by John Monroe

As the owner of a business, we are frequently called upon to coach or manage salespeople… and usually we’re at a loss for how to do that. Here are a few suggestions to help.

It all begins with the first day on the job, so think of that day as the “birth” of a new salesperson. We should show the new hire how we conduct business from the intake call to putting the customer’s house back together. Introduce them to the rest of the staff and let them work with each person so they understand what everyone’s job responsibilities are. And of course, outline their responsibilities and how you expect them to perform their job.

As a sales manager, there are three tools we need to supply our salespeople with, other than the obvious cell phone, gas card, and “good luck!” as they head out the door.

  1. Define their target market, create a prospect list, define the route/territory, and outline their sales metrics (sales budget, number of touches per day, number of job leads per week, etc.)
  2. Schedule a weekly, one-on-one meeting to be held the same day and time each week. During the meeting, review the sales calls made the prior week, along with their sales call objectives and strategies for the coming week.
  3. Arrange a ride-along with your salesperson at least once a month, although I personally prefer once every other week.

Setting expectations and goals for any position in the company is a best practice, and for the sales manager it allows us a way to measure the results of the salesperson’s sales calls. Sales metrics are not just random numbers. They should be based on historic data within our company or by getting insight from other companies, trade associations, or industry consultants. Simply put, without goals we can’t measure success or failure.

Holding a productive sales meeting is one of the two fundamental jobs of a sales manager in any company for any business. Productive means having a written agenda that is communicated to the salesperson ahead of time. Key elements of the agenda should include:

  • Analyzing sales activity to the sales plan. Use the metrics established on the salesperson’s first day of hire versus the ones outlined in the annual business plan.
  • Reviewing the previous week’s sales calls listed on their sales call report. Ask them questions about what was discussed during the sales calls.
  • Evaluating their objective for each of the sales calls and their follow-up plan.
  • Reviewing counter days, lunch-n-learns, and sit-down meetings that took place and the follow-up planned as a result of these events.
  • Discussing what the sales person is hearing about competitors or other vendor partners.
  • Conducting some type of sales training during the meeting. Training could include role playing situations the salesperson encountered or reviewing sales techniques from a book the two of you are reading. Without training we can’t improve.
  • The final part of the meeting should be reviewing the upcoming week’s schedule and the sales strategies for those sales calls.

Conducting ride-alongs is the other fundamental job of a sales manager, and I think it is the most important training tool in the sales manager’s toolbox. This is an opportunity for us to hear firsthand what our salesperson is communicating to our clients. It also gives us the opportunity to do coaching in the heat of the battle, which can be the hardest job of a sales manager. When the sales call is not going well, we all have the urge to step in and take over. Do not do that! Let the call be a learning experience. Then, when the two of you get back in the car, ask the salesperson how they thought the call went and what they might do differently the next time. Coach them through their answers, but don’t tell them everything they did wrong. Coach them to improve on the next call.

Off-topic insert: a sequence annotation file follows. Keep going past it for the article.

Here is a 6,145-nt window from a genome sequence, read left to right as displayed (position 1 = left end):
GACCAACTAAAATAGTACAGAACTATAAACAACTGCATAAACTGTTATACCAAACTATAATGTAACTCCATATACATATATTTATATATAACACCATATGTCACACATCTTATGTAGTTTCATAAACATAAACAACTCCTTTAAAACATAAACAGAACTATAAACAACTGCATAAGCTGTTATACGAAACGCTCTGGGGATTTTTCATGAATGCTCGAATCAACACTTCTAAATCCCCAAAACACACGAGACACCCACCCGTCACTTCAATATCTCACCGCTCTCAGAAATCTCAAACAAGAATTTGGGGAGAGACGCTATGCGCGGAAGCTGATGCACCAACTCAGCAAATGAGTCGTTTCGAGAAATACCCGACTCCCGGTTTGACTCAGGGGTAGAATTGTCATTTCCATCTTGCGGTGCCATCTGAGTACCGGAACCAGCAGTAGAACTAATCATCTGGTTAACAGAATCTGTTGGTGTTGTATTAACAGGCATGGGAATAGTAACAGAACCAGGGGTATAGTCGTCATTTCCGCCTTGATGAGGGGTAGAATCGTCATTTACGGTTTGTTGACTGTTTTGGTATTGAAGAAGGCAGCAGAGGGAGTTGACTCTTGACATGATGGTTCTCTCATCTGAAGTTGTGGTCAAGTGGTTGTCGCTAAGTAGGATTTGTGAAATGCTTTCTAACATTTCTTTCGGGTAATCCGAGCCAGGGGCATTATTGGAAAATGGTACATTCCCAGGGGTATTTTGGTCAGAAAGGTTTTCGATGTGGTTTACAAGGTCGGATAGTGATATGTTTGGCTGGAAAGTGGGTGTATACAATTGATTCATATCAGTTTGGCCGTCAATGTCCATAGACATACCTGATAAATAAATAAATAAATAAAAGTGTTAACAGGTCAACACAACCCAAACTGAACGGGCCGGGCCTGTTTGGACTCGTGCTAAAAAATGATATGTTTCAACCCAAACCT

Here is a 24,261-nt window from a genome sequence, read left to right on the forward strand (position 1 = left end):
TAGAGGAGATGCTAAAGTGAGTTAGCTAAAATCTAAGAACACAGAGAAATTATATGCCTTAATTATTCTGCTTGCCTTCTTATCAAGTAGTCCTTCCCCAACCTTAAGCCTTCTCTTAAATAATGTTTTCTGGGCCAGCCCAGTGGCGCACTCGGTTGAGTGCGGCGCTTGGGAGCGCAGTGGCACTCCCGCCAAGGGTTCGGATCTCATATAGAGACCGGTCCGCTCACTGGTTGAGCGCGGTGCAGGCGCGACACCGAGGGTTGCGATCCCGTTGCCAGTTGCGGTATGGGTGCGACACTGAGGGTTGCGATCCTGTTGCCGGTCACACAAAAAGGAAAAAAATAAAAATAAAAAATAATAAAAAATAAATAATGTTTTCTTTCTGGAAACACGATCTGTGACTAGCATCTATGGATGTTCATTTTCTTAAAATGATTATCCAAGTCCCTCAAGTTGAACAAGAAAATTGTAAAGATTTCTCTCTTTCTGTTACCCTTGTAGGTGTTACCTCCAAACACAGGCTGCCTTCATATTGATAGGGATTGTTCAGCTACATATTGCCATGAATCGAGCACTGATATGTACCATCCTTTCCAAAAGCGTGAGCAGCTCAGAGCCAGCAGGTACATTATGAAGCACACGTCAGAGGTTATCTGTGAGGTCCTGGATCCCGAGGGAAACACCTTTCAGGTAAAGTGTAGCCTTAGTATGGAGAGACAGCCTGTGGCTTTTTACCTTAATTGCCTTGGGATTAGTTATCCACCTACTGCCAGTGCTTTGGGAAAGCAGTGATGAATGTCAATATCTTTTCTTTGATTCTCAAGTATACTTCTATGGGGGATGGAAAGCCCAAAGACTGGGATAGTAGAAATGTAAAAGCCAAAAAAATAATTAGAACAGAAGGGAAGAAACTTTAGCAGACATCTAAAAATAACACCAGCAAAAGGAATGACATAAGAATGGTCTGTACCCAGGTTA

Great managers understand that working side-by-side with their people is more meaningful then using the top-down management approach. Salespeople need guidance and someone to bounce ideas off. Most importantly, we need to remember that our people are not self-sufficient. In the book First, Break All the Rules, authors Marcus Buckingham and Curt Coffman tell how they discovered, through extensive research of many companies, big and small, that great managers attract and retain the best employees by selecting people for their talent, not their skills or experience. They go on to say that great managers set expectations and define the right outcomes, not the right steps. Finally, great managers motivate people by building on their strengths, not by trying to fix their weaknesses.

Not everyone is meant to be a salesperson, but those who choose sales for a career will have a better chance at succeeding if they have a sales manager who knows how to coach them effectively.

John Monroe is a Business Development Advisor for Violand Management Associates (VMA), a highly-respected consulting company in the restoration and cleaning industries. Monroe is a leading expert in marketing, sales and sales management for the restoration and cleaning industries with over 30 years of experience in those fields. Through Violand, Monroe works with companies to develop their people and their profits. To reach him, visit or call 800-360-3513.